Even the plotting and characterization are a step above.  Nica is wheelchair-bound and living in an old house with her troubled mom.  Shortly after a Goodguy doll arrives, we're minus one mom and Nica's sister Barb and her family/entourage show up for the funeral.  From a cursory reading, this is pretty standard stuff, but the Barb-Nica interactions and Barb-husband backstory keep this film interesting even when the killer doll is not killing.  Which happens a lot!


Mancini wisely keeps Chucky inert for most of the first half, racheting up the tension for the inevitable stabbing and slashing.  The camerawork and solid acting keep viewers piqued while we're waiting for killer doll kills.


And, when they happen, they're pretty great.  Without spoiling shit, one subplot is particular has a real mean streak and, otherwise, the kills are basically in line with what a little person could reasonably do.  Curse isn't awash in gore and builds well to the blood that is spilled.  Plus I really appreciated no few Leprechaun-style one-liners.  This film does not forget that Charles Lee Ray is a right bastard and it doesn't let you forget it, either.


I thought the cast was impressive all the way around.  Of special note is Fiona Dourif as Nica.  Dourif doesn't slack on her performance, either physically or in terms of conveying Nica as a well-rounded character.  As with a lot of things in Curse, I'm amazed that someone would put this much effort into a killer doll movie.  But I'm glad they did.


One other little thing I LOVED—the Repo Man-style INTERNET SEARCH page that Nica uses to learn more about Chucky.  You would think that the Internet would have tons of pages that reference "Chucky" and that Nica wouldn't find anything relevant right away, but she does!  Good work!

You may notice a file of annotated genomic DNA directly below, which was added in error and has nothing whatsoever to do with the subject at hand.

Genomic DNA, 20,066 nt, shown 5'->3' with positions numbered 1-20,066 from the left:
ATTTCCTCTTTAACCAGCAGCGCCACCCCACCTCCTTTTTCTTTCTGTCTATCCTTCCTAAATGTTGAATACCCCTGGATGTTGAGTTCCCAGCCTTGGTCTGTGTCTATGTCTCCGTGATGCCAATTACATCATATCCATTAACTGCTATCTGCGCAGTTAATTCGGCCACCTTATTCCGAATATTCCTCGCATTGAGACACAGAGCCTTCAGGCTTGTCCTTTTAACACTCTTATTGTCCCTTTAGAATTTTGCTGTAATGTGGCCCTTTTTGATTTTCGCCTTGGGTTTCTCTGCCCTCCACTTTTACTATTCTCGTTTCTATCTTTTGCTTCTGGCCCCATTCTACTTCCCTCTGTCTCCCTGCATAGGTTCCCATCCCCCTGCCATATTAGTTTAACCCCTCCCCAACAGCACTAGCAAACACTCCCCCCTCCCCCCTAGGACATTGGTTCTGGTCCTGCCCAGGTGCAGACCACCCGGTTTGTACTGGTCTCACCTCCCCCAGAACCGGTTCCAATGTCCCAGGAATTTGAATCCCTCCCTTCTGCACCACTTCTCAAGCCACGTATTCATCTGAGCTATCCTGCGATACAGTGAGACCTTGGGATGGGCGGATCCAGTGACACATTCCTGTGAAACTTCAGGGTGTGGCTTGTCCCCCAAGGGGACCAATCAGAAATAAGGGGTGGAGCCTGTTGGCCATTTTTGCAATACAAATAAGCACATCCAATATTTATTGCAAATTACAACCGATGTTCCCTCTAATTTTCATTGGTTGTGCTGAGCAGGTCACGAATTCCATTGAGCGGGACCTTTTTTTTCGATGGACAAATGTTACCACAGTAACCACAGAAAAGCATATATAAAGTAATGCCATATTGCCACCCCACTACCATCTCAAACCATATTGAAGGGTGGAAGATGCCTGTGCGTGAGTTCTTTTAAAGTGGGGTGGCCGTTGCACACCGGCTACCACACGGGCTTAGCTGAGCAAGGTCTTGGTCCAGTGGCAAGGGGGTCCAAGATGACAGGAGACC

Lest all involved parties think they're beyond reproach, I should say that Curse does have its failings.  The whole concept of Chucky means that you're starting from a handicap and, while this is about as good a Chucky movie as one could expect, it's still a Chucky movie.  It's hard to buy into the concept.  I liked the mostly-Chuckyless first half a lot more than the Chuckyful second, too.  All that character stuff that I adored pretty much disappears and we get a lot of slasher stuff in its place.  But, minor gripes aside, this is a really solid piece of work.  Even people who hate this series will probably want to give this a shot.  It's a flawed concept that is elevated by pure style and effort.


***1/4

Sunday, September 7, 2014

The Ghoul (1933) + 1933 Rankings

The Ghoul's title and spooky early scenes might mislead you into considering it a serious scare piece.  Boris Karloff sears the screen as a dying Egyptologist.  He leans on his Christian butler to ensure that a whole long list of burial rites are enacted, then dies.  And the rites follow and so does an Arab who is interested in a jewel which has been interred with the Egyptologist.  All pretty standard-fare frightster stuff, but then we get a whole fat middle of old dark house-type comedy that's generally not too amusing.  Karloff shows up again at the film's end and the uptick in real horror content makes Act Three of The Ghoul a little more palatable, but ultimately not much here matters.  The generic spookshow score portends the averageness which haunts all the parts of this film.

**1/2

And that wraps up 1933, rejoice!

3. King Kong - ***1/2
4. Son of Kong - ***
5. Night of Terror - **3/4
6. Supernatural - **1/2
7. The Vampire Bat - **1/2
9. The Ghoul - **1/2